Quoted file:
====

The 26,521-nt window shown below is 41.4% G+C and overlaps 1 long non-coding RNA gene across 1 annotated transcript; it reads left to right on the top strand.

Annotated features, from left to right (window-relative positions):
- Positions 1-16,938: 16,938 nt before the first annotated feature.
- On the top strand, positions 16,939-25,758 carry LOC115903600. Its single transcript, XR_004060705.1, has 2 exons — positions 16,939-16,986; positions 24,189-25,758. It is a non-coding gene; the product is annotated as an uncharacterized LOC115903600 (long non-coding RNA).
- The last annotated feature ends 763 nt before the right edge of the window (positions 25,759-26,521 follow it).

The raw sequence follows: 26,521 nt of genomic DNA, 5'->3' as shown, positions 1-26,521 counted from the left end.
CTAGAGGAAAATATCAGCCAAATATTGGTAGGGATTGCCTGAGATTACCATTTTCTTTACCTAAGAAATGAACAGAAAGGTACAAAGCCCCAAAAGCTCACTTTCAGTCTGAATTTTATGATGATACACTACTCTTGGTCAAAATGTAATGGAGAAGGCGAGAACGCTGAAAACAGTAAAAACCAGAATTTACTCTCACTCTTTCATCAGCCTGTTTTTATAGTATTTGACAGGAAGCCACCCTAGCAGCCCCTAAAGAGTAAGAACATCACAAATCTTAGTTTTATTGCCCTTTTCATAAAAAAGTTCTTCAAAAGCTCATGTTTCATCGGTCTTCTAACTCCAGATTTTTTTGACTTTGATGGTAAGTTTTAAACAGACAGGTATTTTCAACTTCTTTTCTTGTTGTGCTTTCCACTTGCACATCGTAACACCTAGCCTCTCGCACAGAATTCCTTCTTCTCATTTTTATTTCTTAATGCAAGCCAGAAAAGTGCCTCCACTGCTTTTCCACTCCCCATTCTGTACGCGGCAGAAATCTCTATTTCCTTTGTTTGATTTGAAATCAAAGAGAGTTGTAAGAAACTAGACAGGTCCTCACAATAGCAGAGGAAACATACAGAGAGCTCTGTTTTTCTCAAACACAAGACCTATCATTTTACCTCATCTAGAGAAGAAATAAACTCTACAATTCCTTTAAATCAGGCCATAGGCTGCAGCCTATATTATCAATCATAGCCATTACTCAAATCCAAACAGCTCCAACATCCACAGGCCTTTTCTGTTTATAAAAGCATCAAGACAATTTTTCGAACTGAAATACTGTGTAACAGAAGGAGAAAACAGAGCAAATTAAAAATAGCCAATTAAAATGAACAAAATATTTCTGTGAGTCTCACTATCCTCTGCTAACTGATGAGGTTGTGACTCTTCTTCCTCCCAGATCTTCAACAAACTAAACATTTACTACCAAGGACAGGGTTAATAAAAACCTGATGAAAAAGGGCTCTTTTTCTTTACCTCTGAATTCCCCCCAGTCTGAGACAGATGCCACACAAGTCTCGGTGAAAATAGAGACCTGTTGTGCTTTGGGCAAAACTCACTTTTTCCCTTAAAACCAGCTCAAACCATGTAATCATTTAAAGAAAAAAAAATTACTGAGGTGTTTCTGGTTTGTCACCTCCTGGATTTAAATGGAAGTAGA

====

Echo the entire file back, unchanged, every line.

The 26,521-nt window shown below is 41.4% G+C and overlaps 1 long non-coding RNA gene across 1 annotated transcript; it reads left to right on the top strand.

Annotated features, from left to right (window-relative positions):
- Positions 1-16,938: 16,938 nt before the first annotated feature.
- On the top strand, positions 16,939-25,758 carry LOC115903600. Its single transcript, XR_004060705.1, has 2 exons — positions 16,939-16,986; positions 24,189-25,758. It is a non-coding gene; the product is annotated as an uncharacterized LOC115903600 (long non-coding RNA).
- The last annotated feature ends 763 nt before the right edge of the window (positions 25,759-26,521 follow it).

The raw sequence follows: 26,521 nt of genomic DNA, 5'->3' as shown, positions 1-26,521 counted from the left end.
CTAGAGGAAAATATCAGCCAAATATTGGTAGGGATTGCCTGAGATTACCATTTTCTTTACCTAAGAAATGAACAGAAAGGTACAAAGCCCCAAAAGCTCACTTTCAGTCTGAATTTTATGATGATACACTACTCTTGGTCAAAATGTAATGGAGAAGGCGAGAACGCTGAAAACAGTAAAAACCAGAATTTACTCTCACTCTTTCATCAGCCTGTTTTTATAGTATTTGACAGGAAGCCACCCTAGCAGCCCCTAAAGAGTAAGAACATCACAAATCTTAGTTTTATTGCCCTTTTCATAAAAAAGTTCTTCAAAAGCTCATGTTTCATCGGTCTTCTAACTCCAGATTTTTTTGACTTTGATGGTAAGTTTTAAACAGACAGGTATTTTCAACTTCTTTTCTTGTTGTGCTTTCCACTTGCACATCGTAACACCTAGCCTCTCGCACAGAATTCCTTCTTCTCATTTTTATTTCTTAATGCAAGCCAGAAAAGTGCCTCCACTGCTTTTCCACTCCCCATTCTGTACGCGGCAGAAATCTCTATTTCCTTTGTTTGATTTGAAATCAAAGAGAGTTGTAAGAAACTAGACAGGTCCTCACAATAGCAGAGGAAACATACAGAGAGCTCTGTTTTTCTCAAACACAAGACCTATCATTTTACCTCATCTAGAGAAGAAATAAACTCTACAATTCCTTTAAATCAGGCCATAGGCTGCAGCCTATATTATCAATCATAGCCATTACTCAAATCCAAACAGCTCCAACATCCACAGGCCTTTTCTGTTTATAAAAGCATCAAGACAATTTTTCGAACTGAAATACTGTGTAACAGAAGGAGAAAACAGAGCAAATTAAAAATAGCCAATTAAAATGAACAAAATATTTCTGTGAGTCTCACTATCCTCTGCTAACTGATGAGGTTGTGACTCTTCTTCCTCCCAGATCTTCAACAAACTAAACATTTACTACCAAGGACAGGGTTAATAAAAACCTGATGAAAAAGGGCTCTTTTTCTTTACCTCTGAATTCCCCCCAGTCTGAGACAGATGCCACACAAGTCTCGGTGAAAATAGAGACCTGTTGTGCTTTGGGCAAAACTCACTTTTTCCCTTAAAACCAGCTCAAACCATGTAATCATTTAAAGAAAAAAAAATTACTGAGGTGTTTCTGGTTTGTCACCTCCTGGATTTAAATGGAAGTAGA